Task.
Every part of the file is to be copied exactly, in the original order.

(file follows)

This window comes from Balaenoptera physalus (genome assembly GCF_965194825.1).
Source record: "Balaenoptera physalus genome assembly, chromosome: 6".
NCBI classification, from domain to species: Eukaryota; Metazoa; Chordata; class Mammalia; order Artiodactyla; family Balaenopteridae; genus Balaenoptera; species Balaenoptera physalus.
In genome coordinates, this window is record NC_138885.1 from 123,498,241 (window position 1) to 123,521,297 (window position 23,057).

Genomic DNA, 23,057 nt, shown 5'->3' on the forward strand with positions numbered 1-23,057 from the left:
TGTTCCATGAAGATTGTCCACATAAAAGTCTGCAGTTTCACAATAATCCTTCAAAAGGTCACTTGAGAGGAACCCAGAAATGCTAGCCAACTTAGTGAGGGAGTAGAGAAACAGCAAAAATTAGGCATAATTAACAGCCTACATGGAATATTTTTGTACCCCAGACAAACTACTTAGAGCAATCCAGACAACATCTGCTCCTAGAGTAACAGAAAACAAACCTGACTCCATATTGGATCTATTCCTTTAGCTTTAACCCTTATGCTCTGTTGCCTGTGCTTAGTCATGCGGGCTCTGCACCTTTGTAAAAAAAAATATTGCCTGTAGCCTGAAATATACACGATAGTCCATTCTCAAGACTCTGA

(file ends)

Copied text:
This window comes from Balaenoptera physalus (genome assembly GCF_965194825.1).
Source record: "Balaenoptera physalus genome assembly, chromosome: 6".
NCBI classification, from domain to species: Eukaryota; Metazoa; Chordata; class Mammalia; order Artiodactyla; family Balaenopteridae; genus Balaenoptera; species Balaenoptera physalus.
In genome coordinates, this window is record NC_138885.1 from 123,498,241 (window position 1) to 123,521,297 (window position 23,057).

Genomic DNA, 23,057 nt, shown 5'->3' on the forward strand with positions numbered 1-23,057 from the left:
TGTTCCATGAAGATTGTCCACATAAAAGTCTGCAGTTTCACAATAATCCTTCAAAAGGTCACTTGAGAGGAACCCAGAAATGCTAGCCAACTTAGTGAGGGAGTAGAGAAACAGCAAAAATTAGGCATAATTAACAGCCTACATGGAATATTTTTGTACCCCAGACAAACTACTTAGAGCAATCCAGACAACATCTGCTCCTAGAGTAACAGAAAACAAACCTGACTCCATATTGGATCTATTCCTTTAGCTTTAACCCTTATGCTCTGTTGCCTGTGCTTAGTCATGCGGGCTCTGCACCTTTGTAAAAAAAAATATTGCCTGTAGCCTGAAATATACACGATAGTCCATTCTCAAGACTCTGA